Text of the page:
James Eklund utilizes his background as Colorado’s lead water official to advise a range of private and public entities on environmental, public policy, regulatory and legislative matters. He has significant experience in public infrastructure projects through his service on the Intermountain Infrastructure Exchange, a collaborative effort to leverage public-private partnerships to shore up the shortfall in infrastructure funding.
As Director of the Colorado Water Conservation Board, he managed a 15-member board that set the water policy for the Headwater State (18 downstream states and Mexico receive water that starts in Colorado). In this role, James was the architect of Colorado’s first strategic water plan and implemented what has become the “gold standard” of water plans in the Western US. His agency also served as the lender-of-choice to Colorado water projects through a revolving loan fund that deploys an average of US$100 million per year and has approximately US$1 billion in assets and investments. During his tenure as director, James focused on innovation in water policy, project finance, data and management.
James continues to serve as Colorado’s principal representative on the Colorado River, which supplies water to 33 million people in seven states and two countries in a basin that, if counted as its own country, would be the world’s fifth largest. Appointed to this position by Colorado’s Governor, he is responsible for setting and executing Colorado’s negotiation strategy with six other states, Mexico, the US Congress and several federal agencies.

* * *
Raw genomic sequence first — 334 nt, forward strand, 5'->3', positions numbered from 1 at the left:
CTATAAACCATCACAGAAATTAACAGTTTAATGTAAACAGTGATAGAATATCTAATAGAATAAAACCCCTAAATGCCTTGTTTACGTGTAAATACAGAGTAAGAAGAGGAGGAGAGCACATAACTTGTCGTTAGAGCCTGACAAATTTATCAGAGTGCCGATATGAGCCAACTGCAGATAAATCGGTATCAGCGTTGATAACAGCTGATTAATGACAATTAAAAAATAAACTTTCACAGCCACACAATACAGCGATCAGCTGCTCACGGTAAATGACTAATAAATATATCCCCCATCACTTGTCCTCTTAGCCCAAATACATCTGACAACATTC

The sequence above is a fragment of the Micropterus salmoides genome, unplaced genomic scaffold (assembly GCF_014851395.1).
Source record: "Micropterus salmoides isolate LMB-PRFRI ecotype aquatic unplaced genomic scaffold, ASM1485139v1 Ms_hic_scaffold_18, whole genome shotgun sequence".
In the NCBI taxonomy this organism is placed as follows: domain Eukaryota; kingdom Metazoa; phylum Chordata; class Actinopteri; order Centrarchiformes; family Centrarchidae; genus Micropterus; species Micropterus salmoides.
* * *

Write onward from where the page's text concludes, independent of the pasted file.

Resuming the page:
He previously served as senior deputy legal counsel to Colorado Governor John Hickenlooper, where he monitored the state’s public-private partnership on a major turnpike that runs from Denver to Boulder. This concessionaire agreement for a managed lane is widely referenced in US P3 discussions and James was the Governor’s “eyes and ears” on the RFP, selection and award process.
Prior to serving the Governor, James was an Assistant Attorney General working on natural resources issues. He is a fifth generation Coloradan from the Western Slope of Colorado, where his parents operate the ranch homesteaded by his great, great grandparents in 1888.